Heroic defending notwithstanding, we remained in pretty bad shape even after clearing our land of units. Better than before - enormously better! - but still far from a good position. We paused to assess the damage from the carnage that had already taken place:Sullla:
Since Speaker is posting on the military side of things, here's a look at our cities:
I'll point out again the importance of the grassland farms we built at Antietam and Fredericksburg, allowing both cities to reach +6 food/turn to regrow back quickly after their (many) emergency whippings during the war. Hereditary Rule was a lifesaver here, allowing us to stack our military units inside those heavily-whipped cities and keep them growing upwards. Poor Chancellorsville would have been unhappy at size 2 without HR garrison happiness! You can imagine how long it would have taken us to rebuild if we had been working under those constraints. Finally, it goes without saying that Slavery civic saved our bacon. We whipped our cities 23 times during the dozen turns of the invasion, pulling some 700-800 total shields in the process. (Remember, some of those whips were for two population.) This is why it's so difficult to invade other human players in online games: the AI won't do this. But people will!
The tables had certainly changed quite a bit in less than 24 hours of real-world time. We found this email in our team inbox from Whosit:Whosit to Killer Angels:
To the Honorable Speaker and Sullla,
Now suddenly the war wasn't worth fighting, eh? Funny how our opponents changed their tune once we cleared our territory of units. The line about economy was particularly rich, as teams like Jowy and Dantski had crippled themselves not just by whipping out all those phalanxes/axes, but by walking them around in our territory for a dozen turns. (Dantski had 15+ units in our territory for the whole stretch until he signed peace; just think of the unit support costs he had been paying!) We sent back a quick message saying that we'd discuss the peace offer, and decide what to do.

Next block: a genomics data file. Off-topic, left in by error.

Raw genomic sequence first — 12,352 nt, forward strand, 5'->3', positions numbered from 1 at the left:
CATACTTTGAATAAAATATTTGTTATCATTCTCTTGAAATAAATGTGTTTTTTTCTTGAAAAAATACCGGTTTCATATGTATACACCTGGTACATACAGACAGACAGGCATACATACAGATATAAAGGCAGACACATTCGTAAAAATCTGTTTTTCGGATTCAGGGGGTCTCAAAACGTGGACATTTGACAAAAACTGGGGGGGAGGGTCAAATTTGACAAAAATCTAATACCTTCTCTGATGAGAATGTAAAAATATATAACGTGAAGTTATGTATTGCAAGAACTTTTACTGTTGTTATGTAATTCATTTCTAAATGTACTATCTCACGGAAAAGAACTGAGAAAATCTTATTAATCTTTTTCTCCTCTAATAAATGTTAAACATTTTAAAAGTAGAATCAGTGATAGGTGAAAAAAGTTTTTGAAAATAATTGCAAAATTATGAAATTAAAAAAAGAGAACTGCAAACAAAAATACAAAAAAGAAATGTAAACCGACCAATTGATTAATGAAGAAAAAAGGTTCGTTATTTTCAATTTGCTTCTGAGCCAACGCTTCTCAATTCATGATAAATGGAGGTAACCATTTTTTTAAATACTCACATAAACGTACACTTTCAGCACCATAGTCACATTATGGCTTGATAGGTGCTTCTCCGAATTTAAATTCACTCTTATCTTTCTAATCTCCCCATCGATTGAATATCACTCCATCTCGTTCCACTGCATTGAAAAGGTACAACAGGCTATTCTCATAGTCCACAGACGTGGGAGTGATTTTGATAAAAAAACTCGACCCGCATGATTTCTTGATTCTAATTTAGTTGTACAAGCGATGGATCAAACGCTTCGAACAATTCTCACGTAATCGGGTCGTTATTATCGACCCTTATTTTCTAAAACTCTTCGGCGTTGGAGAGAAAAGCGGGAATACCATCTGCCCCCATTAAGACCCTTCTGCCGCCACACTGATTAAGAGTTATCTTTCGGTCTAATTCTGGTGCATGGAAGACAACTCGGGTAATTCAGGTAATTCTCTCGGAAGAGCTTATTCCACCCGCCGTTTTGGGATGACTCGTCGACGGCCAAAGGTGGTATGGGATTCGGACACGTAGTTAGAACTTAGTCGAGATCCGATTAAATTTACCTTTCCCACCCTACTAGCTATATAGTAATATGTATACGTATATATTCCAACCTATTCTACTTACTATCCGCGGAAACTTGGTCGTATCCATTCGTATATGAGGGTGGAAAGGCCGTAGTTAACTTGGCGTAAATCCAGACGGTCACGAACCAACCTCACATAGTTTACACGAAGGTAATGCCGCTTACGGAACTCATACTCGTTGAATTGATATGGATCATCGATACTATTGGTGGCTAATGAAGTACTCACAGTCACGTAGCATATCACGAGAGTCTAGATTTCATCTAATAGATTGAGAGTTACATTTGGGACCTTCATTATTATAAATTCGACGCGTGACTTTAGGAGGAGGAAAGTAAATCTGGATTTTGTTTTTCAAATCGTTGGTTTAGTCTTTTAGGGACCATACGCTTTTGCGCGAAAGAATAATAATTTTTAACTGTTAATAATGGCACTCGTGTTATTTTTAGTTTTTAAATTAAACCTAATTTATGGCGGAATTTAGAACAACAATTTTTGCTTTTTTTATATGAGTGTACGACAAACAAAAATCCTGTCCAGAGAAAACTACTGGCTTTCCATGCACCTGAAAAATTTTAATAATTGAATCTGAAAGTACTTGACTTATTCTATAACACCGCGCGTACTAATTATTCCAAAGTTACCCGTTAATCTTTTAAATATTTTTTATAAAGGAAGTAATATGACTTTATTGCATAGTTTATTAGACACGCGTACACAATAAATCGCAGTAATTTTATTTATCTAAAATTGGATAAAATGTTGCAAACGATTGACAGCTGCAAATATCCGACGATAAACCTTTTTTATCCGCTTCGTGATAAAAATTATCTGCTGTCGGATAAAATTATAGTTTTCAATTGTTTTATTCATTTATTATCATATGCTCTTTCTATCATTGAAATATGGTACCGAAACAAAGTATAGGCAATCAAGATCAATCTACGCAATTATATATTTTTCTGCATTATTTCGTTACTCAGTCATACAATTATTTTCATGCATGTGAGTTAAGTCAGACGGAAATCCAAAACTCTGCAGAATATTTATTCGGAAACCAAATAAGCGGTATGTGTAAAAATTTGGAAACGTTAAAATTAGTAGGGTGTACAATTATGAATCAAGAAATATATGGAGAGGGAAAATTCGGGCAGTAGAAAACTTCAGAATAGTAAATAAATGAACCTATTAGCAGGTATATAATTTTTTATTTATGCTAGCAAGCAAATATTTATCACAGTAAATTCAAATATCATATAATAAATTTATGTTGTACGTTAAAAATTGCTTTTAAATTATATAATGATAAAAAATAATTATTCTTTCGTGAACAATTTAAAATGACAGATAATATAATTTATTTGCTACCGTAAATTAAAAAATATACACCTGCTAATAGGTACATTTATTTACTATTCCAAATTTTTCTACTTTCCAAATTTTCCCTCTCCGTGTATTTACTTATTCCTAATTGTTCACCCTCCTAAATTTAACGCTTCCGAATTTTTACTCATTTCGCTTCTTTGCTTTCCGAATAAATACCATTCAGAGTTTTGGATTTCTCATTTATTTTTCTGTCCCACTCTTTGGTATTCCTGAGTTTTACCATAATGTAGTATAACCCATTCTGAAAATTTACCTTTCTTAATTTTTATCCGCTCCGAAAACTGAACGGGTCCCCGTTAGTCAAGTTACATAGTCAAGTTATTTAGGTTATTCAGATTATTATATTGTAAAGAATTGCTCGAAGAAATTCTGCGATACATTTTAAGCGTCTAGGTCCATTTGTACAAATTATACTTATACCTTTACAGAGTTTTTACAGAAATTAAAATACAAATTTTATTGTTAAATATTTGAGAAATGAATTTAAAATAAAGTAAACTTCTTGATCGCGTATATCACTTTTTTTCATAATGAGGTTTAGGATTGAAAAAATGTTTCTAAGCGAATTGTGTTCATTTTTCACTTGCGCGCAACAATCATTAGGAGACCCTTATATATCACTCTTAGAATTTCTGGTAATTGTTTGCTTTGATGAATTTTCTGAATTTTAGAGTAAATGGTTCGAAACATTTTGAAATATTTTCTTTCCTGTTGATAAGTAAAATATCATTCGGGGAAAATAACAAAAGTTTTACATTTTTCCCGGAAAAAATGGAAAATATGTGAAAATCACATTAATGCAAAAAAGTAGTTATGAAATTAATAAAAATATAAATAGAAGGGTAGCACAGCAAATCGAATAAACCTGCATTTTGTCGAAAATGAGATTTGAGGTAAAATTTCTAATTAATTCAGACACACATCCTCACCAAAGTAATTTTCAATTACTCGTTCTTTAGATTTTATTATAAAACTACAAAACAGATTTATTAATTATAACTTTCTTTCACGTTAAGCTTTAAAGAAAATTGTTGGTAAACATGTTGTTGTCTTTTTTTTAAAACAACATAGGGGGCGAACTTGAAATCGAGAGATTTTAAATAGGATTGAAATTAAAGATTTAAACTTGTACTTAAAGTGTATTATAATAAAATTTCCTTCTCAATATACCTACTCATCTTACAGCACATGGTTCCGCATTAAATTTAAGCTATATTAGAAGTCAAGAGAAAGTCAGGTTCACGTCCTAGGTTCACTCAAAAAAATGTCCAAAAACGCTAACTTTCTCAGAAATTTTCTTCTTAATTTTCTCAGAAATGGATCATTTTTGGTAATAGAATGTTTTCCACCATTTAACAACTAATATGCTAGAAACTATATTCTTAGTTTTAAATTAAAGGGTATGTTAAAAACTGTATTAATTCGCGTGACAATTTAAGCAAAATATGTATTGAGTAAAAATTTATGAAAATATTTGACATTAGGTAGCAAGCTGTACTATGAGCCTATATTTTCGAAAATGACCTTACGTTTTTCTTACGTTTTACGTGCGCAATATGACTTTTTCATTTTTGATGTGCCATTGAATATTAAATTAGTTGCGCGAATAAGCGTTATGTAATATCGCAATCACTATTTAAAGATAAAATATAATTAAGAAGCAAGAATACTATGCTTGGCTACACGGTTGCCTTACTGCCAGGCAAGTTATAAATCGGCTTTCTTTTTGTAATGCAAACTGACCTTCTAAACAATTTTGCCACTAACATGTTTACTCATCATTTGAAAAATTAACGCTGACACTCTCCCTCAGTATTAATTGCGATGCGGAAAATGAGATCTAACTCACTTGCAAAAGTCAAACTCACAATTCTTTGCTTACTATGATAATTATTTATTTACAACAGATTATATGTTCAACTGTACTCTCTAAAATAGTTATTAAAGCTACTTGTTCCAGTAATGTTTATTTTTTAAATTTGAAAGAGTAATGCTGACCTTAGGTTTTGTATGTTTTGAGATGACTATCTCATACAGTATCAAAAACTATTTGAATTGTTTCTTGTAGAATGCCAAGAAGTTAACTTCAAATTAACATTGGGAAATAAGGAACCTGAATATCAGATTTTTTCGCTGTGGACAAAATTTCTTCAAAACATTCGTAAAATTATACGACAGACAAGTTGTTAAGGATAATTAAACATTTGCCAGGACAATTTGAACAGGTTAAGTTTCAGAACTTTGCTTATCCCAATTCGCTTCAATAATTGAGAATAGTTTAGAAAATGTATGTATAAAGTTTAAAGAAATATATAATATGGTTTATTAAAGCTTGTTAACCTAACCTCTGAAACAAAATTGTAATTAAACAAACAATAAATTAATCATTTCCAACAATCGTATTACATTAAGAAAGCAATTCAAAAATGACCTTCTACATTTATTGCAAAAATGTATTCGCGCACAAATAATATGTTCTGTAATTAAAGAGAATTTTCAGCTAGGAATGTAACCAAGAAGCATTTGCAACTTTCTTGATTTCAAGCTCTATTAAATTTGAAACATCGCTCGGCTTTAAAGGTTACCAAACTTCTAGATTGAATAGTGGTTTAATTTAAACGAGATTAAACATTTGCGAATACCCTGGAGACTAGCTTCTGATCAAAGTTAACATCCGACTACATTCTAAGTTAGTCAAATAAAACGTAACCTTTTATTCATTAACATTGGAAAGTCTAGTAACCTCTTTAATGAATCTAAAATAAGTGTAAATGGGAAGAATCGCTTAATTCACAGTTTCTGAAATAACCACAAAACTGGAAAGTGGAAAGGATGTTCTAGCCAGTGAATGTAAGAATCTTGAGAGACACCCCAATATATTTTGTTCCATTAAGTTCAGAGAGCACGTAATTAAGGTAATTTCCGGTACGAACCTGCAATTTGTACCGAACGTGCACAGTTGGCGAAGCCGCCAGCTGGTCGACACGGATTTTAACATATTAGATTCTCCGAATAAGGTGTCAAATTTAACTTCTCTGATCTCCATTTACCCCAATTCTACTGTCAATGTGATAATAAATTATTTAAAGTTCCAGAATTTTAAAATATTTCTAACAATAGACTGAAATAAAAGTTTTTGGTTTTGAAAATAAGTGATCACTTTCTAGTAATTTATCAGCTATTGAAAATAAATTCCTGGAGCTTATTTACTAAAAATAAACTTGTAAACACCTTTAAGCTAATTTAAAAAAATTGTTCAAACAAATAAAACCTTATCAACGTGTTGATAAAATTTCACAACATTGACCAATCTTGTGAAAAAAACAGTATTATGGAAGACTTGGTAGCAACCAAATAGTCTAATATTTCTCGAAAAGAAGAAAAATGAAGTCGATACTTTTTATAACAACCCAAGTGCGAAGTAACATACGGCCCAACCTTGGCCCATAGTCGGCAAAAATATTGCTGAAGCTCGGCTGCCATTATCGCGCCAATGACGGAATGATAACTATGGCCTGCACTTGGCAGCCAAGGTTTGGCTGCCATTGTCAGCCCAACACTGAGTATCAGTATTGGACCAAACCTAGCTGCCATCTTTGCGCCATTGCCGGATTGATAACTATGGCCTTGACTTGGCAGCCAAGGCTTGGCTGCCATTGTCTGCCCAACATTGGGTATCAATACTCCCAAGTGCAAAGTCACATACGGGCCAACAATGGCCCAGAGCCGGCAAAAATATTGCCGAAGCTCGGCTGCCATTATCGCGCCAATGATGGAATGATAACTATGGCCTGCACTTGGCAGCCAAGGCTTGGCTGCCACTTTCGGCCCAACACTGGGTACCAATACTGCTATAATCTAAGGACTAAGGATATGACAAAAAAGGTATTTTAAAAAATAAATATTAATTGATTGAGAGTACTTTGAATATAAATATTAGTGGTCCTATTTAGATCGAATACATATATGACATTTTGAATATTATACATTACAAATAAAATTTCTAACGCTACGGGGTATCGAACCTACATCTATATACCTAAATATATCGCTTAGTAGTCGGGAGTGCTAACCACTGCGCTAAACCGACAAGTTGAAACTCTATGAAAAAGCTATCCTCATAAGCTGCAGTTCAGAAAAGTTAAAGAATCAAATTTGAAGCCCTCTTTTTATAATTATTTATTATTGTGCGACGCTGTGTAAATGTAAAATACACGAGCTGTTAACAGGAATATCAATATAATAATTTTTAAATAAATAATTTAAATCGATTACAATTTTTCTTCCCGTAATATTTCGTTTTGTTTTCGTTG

The next few days were marred by limited Internet connectivity for both of us; Speaker was out traveling for work, and my home was getting pounded by wintry weather which knocked out the power multiple times. Still, on the occasions we were able to discuss the current situation, Speaker and I increasingly saw no real reason to sign the offered peace treaty:Sullla and Speaker:
What do you think, Speaker? Now I'm not even sure that peace is in our best interests. This could be a very strong window of opportunity to hit Jowy and cripple him before he gets access to cats and horse archers himself. On the other hand, we certainly could use some time to rebuild. But if we give them 20 turns of peace, what's to say that we won't get attacked again by 4 teams as soon as that NAP runs out?
In the meantime, we continued the rebuilding process:
Since our cities were not in danger here, and our workers were re-connecting important strategic resources, we went ahead and revolted to Judaism. It was very good timing, since our workers could continue their labors during the turn of Anarchy, then our cities get the benefits of improved tile yields. We had actually been in Organized Religion civic for some time, partnering it with our swap to Hereditary Rule, and now it would finally start helping our cities. The horse archer on the yellow square is a Medic II unit healing other units on three different tiles. Love those Medics! The white circled tile has our two Great General axes and our catapults, ready to move to any threatened front quickly. Now that we had Construction tech, we could move over rivers at no penalty, making tactics a bit simpler.
Finally some good news diplomatically: Broker and plako of Korea, the team that had been smashed by Whosit's Praetorians earlier, decided to throw in their lot with our team. We were essentially the outcast pariahs, the targets of the strong alliance formed by Kathlete (Ottomans), Jowy (Greece), Nakor (Holy Rome), and Whosit (Rome). This group called itself the Coalition of the Willing (CoW), but only in their own emails back and forth; Speaker and I didn't even know about that name until after the game ended. Korea sought our advice on what to do diplomatically:Broker to Killer Angels:
Greetings Speaker and Sulla
Our advice was for Korea to declare a neutral "Switzerland" role, and state that they were not taking sides in the current conflict. The other teams likely had bigger fish to fry (namely, our India!) than worrying about little Korea. Broker and plako were a weak civ without much going for them at this point, but they were the only ones who actually seemed interested in working with us. Dantski was an ally of convenience - not a friend. We did not trust him much at all. With Korea, however, we had the beginnings of an actual friendship based on mutual interest. At least we could count on one team not to attack us.